One of my previous posts was about open source application performance management, and why we even consider open source. If we were to give an open source monitoring solution a shot for an ASP.NET Core application, what options are available? One option is an open source project I’ve been working on, App Metrics. It targets .NET Standard which of course makes it a cross platform solution, provides various extensions allowing metrics to be captured in process and persisted to several TSDBs, as well as providing application health checks.

Here we’ll walk through getting started on a Windows 10 developer machine using InfluxDB, Grafana and App Metrics to monitor in real-time, the performance of an ASP.NET Core Application.

Setup the ASP.NET Core Application

For those not yet faimilar with ASP.NET Core, see the getting started tutorial.

Next we’ll need to add the required App Metrics nuget packages, install App.Metrics.Extensions.Mvc and App.Metrics.Formatters.Json, then configure the required services using Microsoft’s dependency injection framework.

Replace the ConfigureServices method created by the project template with the following:

public void ConfigureServices(IServiceCollection services)
      .AddMetricsMiddleware(options => options.IgnoredHttpStatusCodes = new [] {404});

    services.AddMvc(options => options.AddMetricsResourceFilter());

We can then register the default middleware App Metrics provides via the ​IApplicationBuilder, replace the Configure method with the following:

public void Configure(IApplicationBuilder app, IHostingEnvironment env, ILoggerFactory loggerFactory)

That’s all the configuration we need to run with the defaults. Hit F5 and request the following urls:

  • /ping – simply returns pong, which is useful to use for load balancers to determine if there is connectivity to the application.
  • /health – executes all registered health checks and returns a JSON representation of the results.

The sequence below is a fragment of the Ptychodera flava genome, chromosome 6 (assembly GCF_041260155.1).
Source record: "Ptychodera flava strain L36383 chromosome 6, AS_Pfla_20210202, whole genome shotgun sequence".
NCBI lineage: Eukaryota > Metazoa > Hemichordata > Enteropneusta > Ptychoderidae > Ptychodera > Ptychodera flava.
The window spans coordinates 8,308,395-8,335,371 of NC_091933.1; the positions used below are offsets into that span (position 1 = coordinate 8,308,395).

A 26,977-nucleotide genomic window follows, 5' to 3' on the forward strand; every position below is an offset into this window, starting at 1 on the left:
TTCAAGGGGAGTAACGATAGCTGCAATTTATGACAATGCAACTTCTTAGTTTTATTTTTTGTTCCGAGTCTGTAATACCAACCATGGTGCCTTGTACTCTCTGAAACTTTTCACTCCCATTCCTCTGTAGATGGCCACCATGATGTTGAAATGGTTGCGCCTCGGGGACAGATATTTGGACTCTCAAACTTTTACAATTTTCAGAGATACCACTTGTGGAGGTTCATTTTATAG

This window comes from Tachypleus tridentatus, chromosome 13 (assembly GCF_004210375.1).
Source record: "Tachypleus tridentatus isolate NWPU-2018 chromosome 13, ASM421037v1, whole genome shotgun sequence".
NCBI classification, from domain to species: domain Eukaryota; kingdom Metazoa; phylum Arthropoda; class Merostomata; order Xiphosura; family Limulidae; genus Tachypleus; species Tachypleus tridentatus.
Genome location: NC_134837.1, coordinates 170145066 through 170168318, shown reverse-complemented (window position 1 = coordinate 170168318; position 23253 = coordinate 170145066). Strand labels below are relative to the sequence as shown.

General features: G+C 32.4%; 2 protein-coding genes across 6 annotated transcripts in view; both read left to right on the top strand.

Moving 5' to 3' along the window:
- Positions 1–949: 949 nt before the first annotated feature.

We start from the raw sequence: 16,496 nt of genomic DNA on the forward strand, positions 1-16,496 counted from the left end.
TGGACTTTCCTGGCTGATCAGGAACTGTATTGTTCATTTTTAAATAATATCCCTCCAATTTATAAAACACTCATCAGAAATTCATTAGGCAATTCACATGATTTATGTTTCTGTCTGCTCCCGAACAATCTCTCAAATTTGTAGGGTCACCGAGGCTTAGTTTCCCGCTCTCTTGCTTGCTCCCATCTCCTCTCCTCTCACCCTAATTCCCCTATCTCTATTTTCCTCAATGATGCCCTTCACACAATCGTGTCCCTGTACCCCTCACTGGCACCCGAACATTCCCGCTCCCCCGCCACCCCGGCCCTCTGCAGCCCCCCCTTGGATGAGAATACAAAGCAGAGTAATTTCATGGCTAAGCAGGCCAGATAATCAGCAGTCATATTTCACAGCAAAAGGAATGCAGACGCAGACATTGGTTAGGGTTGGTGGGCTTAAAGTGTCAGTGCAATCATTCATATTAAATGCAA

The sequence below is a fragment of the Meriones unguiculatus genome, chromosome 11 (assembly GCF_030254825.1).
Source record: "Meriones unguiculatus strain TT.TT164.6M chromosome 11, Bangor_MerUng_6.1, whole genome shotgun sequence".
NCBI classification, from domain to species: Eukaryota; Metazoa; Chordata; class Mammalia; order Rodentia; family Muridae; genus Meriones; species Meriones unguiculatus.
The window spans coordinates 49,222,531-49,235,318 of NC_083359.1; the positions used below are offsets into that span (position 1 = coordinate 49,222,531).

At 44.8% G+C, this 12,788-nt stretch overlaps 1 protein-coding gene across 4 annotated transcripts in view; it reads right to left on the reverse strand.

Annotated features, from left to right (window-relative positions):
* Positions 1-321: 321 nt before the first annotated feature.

• /metrics – takes a snapshot of the application’s metrics and returns a JSON representation of the measurments.

Request a few different endpoints multiple times (or pages if your’ve created a website project) and then visit the metrics endpoint again, you’ll see something similar to the following for each endpoint

   name: "Transactions Per Endpoint|route:GET api/values/{id}",
   unit: "Requests",
   activeSessions: 0,
   count: 2,
   durationUnit: "ms",
   histogram: {
      lastValue: 25.579883,
      max: 69.527087,
      mean: 47.553484,
      median: 69.527087,
      min: 25.579883,
      percentile75: 69.527087,
      percentile95: 69.527087,
      percentile98: 69.527087,
      percentile99: 69.527087,
      percentile999: 69.527087,
      sampleSize: 2,
      stdDev: 21.973602,
      sum: 95.106969
   rate: {
      fifteenMinuteRate: 24,
      fiveMinuteRate: 24,
      meanRate: 35.072894,
      oneMinuteRate: 24
   rateUnit: "min",
   tags: {
      route: "GET api/values/{id}"

The metrics endpoint doesn’t provide much value on it’s own in terms of visualization. In this tutorial we’ll push our application’s metrics to InfluxDB and use Grafana for real-time analysis. We’ll start by setting up InfluxDB.

Setup InfluxDB on Windows Subsystem for Linux

InfluxDB will run on Windows, I did find there were some issues with the CLI running on Windows, however it does run perfectly using “Ubuntu on Windows”. If not familiar with this have a quick read through the FAQ and follow the installation guide provided by Microsoft.

With Ubuntu now running on Windows, next we’ll install InfluxDB. Run a new bash shell with Administrator privileges and run the following commands to add the InfluxData repository:

$ curl -sL | sudo apt-key add -
$ source /etc/lsb-release
$ echo "deb${DISTRIB_ID,,} ${DISTRIB_CODENAME} stable" | sudo tee /etc/apt/sources.list.d/influxdb.list

Then run the following commands to install and start InfluxDB:

$ sudo apt-get update && sudo apt-get install influxdb
$ sudo influxd

That’s all there is to get up and running with InfluxDB. We do need to create a new InfluxDB database to store our metrics, lets do that. Open another bash shell, again with Administrator privileges, and run the following command to start the InfluxDB shell and then create a new database for our metrics:

$ sudo influx
> create database appmetricsdemo

Setup Grafana